Characters for Hire also argued that the trademark infringement claims lacked the essential element of confusion. Citing to Naked Cowboy v. CBS, a case decided in Southern New York in 2012 involving trademark infringement claims asserted by a Times Square street performer against the use of his likeness in the soap opera The Bold and the Beautiful, Characters for Hire argue that the use of the names of fictional persons are merely descriptive of the entertainment services provided by the defendants. “Indeed, Plaintiff Disney is well aware of the limits of trademark enforceability having successfully defended a claim brought against them for using the famous ‘Caterpillar’ trademark for construction trucks in one of their films,” Characters for Hire argued. This statement references Caterpillar Inc. v. Walt Disney Co., a 2003 case decided in the Central District of Illinois wherein the court ruled that Disney’s use of construction vehicles with Caterpillar logos in the movie George of the Jungle 2 created no likelihood of confusion that Caterpillar either endorsed or sponsored the movie.
On the same day that Characters for Hire filed the motion for summary judgment and its memorandum of law in support, Disney filed its own memorandum of law in support of partial summary judgment in plaintiff’s favor. Disney’s memorandum discusses the willful nature of the defendants’ infringement including masking their misconduct by using “transparent and silly fake names” such as “Big Hairy Guy” for the character Chewbacca or “Big Green Guy” for the character Hulk. “Defendants went so far as to secretly re-write their customers’ online reviews to hide that their own customers referred to Plaintiffs’ characters by name when describing CFH’s services,” Disney argues.
“CFH is known as an unprofessional company that provides shoddy services,” Disney argues, citing an F rating given to the company by the Better Business Bureau and 17 “not currently recommended” reviews on Yelp which include statements that the company is a “joke,” it employs “not professional workers” who don’t show up to events and are sometimes rude and not prepared to perform. “Simply stated, CFH’s reputation is fundamentally at odds with Plaintiffs’ stellar reputation for excellent quality and customer service,” Disney argues. This poor reputation is underscored by a post published on actor resource website Audition Update which calls owner Sarelli a “hot mess” who “hires everyone last minute then expects the world for them” and then sometimes fails to pay his actors. Anyone with any experience in producing live entertainment should know that performers shouldn’t be treated in that way.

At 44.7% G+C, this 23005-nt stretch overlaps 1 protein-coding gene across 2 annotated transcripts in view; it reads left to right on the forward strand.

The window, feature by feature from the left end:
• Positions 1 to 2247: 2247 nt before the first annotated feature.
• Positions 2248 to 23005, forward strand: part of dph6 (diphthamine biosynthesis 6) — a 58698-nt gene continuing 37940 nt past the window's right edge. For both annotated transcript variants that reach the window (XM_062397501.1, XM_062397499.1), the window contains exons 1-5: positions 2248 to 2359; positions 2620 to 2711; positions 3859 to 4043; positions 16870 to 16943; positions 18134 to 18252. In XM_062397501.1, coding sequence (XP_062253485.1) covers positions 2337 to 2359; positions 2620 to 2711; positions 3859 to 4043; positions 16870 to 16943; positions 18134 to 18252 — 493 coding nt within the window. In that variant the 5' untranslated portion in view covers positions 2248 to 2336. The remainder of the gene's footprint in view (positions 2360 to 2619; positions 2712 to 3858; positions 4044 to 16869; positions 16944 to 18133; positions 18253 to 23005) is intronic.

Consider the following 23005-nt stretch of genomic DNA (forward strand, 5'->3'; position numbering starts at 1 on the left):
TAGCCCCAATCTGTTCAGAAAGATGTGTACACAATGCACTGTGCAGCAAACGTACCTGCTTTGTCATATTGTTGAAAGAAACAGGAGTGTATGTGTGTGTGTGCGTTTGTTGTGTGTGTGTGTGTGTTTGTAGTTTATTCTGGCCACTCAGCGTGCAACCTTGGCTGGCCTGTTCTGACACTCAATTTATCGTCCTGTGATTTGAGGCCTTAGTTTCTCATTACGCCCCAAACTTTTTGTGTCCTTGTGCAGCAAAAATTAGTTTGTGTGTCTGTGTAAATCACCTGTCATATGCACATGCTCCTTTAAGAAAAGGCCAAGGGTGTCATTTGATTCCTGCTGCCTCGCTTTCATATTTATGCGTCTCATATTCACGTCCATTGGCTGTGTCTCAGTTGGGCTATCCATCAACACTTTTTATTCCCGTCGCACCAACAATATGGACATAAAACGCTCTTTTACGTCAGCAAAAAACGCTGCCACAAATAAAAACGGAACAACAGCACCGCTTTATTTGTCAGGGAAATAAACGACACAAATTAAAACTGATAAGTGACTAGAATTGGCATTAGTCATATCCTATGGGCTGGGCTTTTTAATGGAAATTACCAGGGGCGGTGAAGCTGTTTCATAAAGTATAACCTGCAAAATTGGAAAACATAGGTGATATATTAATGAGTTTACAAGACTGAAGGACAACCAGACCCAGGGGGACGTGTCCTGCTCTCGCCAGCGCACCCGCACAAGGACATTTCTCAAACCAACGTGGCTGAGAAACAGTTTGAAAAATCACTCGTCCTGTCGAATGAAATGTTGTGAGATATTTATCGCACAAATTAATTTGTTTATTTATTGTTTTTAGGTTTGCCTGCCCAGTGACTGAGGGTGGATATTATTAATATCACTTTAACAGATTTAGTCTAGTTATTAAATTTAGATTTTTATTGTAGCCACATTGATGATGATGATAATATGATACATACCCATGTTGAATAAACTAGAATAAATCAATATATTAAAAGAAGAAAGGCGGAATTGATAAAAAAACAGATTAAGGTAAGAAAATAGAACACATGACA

To determine likelihood of confusion, counsel for Disney applied factors stemming from a 1961 decision by the Court of Appeals for the Second Circuit in Polaroid Corporation v. Polarad Electronics Corporation. These factors include the strength of the plaintiff’s marks, the similarity of the allegedly infringing marks, proximity of business activities and inferior quality of defendants’ services, among other criteria. Disney also alleges that Characters for Hire have engaged in trademark dilution by blurring, or using or modifying the plaintiff’s mark in a way that raises the possibility that the mark loses its ability to serve as a unique identifier of the plaintiff’s product. Disney also argues dilution by tarnishment by using the trademark in a way that links that mark to a product of inferior quality.
On the copyright claims, Disney cites to multiple cases which support the notion that “comic strip, cartoon, television,and film characters are protectable under the Copyright Act beyond simply their two-dimensional appearance in the copyrighted works.” Disney’s ownership of copyrights covering both the fictional characters themselves and the motion pictures and/or comic books in which those characters are featured allegedly give the plaintiff ownership over the personas and physical attributes of those characters.